As Prof. Henry Louis Gates Jr. points out, the role of Africans themselves in slave trading is one that is sometimes ignored by advocates of reparations. I fear, however, that in looking at the role of Africans in creating or sustaining the slave trade, we will make the same mistake that we make in trying to assess blame for international drug trafficking — focusing too much on the supply side of trafficking.
Lolita Inniss, Cleveland Marshall College of Law
“Ahmed Saloum Boularaf is holding a leather-bound sheaf of documents that date back to the 13th century. The manuscript contains a poetic rendition of the life of the Prophet Mohammad, written in the lacy Arabic handwriting of an African scholar who knew how to read before some Europeans even knew of the existence of books.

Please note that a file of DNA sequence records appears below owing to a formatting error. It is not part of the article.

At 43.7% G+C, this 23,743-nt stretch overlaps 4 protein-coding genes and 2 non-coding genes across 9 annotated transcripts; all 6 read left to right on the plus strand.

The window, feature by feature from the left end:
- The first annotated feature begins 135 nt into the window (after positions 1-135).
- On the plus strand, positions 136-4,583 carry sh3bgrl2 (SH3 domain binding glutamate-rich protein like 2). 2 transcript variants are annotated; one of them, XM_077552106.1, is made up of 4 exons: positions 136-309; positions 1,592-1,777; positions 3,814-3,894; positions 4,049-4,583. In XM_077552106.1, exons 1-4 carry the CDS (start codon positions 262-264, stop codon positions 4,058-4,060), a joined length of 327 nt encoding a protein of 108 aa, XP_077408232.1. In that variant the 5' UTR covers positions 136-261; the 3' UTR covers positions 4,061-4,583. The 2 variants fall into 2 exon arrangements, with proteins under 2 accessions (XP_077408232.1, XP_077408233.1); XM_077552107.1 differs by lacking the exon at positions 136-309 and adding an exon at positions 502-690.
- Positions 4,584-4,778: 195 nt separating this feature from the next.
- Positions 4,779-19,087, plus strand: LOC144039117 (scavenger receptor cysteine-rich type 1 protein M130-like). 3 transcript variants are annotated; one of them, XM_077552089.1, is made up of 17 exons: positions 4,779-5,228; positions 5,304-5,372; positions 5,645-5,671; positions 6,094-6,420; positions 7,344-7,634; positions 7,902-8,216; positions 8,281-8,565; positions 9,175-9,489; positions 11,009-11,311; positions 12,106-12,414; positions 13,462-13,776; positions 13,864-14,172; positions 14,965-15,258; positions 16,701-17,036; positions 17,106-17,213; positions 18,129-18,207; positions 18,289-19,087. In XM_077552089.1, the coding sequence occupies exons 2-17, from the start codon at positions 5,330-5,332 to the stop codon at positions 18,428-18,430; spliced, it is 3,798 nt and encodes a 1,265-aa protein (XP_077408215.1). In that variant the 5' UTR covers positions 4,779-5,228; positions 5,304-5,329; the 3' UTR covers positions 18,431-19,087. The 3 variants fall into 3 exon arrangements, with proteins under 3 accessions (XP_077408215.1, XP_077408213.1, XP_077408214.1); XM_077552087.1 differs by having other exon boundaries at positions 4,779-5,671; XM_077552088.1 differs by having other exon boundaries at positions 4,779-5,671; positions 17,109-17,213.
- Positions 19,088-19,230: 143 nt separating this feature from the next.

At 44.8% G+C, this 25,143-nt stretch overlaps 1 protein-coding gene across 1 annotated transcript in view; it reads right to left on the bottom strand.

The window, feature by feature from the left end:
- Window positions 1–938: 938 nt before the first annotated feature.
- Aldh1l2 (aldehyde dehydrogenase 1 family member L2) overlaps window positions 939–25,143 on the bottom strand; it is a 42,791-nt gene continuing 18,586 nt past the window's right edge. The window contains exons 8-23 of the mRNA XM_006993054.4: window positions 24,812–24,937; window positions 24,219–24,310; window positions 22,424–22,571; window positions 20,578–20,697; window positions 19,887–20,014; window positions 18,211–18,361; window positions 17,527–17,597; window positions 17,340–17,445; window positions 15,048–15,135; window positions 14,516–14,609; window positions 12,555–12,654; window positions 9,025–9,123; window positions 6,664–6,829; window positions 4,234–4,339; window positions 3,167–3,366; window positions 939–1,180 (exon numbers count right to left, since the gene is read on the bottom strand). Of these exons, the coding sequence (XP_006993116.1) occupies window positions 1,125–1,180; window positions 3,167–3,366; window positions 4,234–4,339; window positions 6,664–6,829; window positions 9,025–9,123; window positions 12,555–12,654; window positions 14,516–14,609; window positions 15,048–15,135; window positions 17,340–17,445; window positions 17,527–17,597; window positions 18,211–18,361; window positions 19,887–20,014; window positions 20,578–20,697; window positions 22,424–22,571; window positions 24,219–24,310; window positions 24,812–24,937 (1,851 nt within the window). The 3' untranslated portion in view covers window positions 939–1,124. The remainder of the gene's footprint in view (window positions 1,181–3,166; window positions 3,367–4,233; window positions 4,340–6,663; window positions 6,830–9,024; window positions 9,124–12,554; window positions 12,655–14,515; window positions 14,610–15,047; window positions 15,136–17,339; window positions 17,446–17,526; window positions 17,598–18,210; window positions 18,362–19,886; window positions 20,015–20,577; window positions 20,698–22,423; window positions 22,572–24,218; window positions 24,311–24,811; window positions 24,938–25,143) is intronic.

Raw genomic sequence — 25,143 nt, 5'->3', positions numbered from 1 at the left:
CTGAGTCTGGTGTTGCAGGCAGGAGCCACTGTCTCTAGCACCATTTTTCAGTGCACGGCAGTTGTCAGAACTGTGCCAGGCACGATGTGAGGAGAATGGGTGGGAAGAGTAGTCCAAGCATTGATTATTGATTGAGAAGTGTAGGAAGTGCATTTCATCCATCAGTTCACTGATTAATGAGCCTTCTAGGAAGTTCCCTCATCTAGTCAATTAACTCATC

Like most of the 1,700 manuscripts in Mr. Boularaf’s private collection – which includes ancient books on medicine and history, astronomy and mathematics — this one is beginning to crumble, and Boularaf knows that in a very short time, his manuscripts and the knowledge they contain, could be lost forever.
“For Africans, this is a treasury of our culture, and my home is open for all the researchers of the world to come,” he says. “My grandfather had the idea that we must copy these manuscripts before they are lost. We have some manuscripts here that are so fragile that if we don’t do something quickly to study them, conserve them, they could be lost.””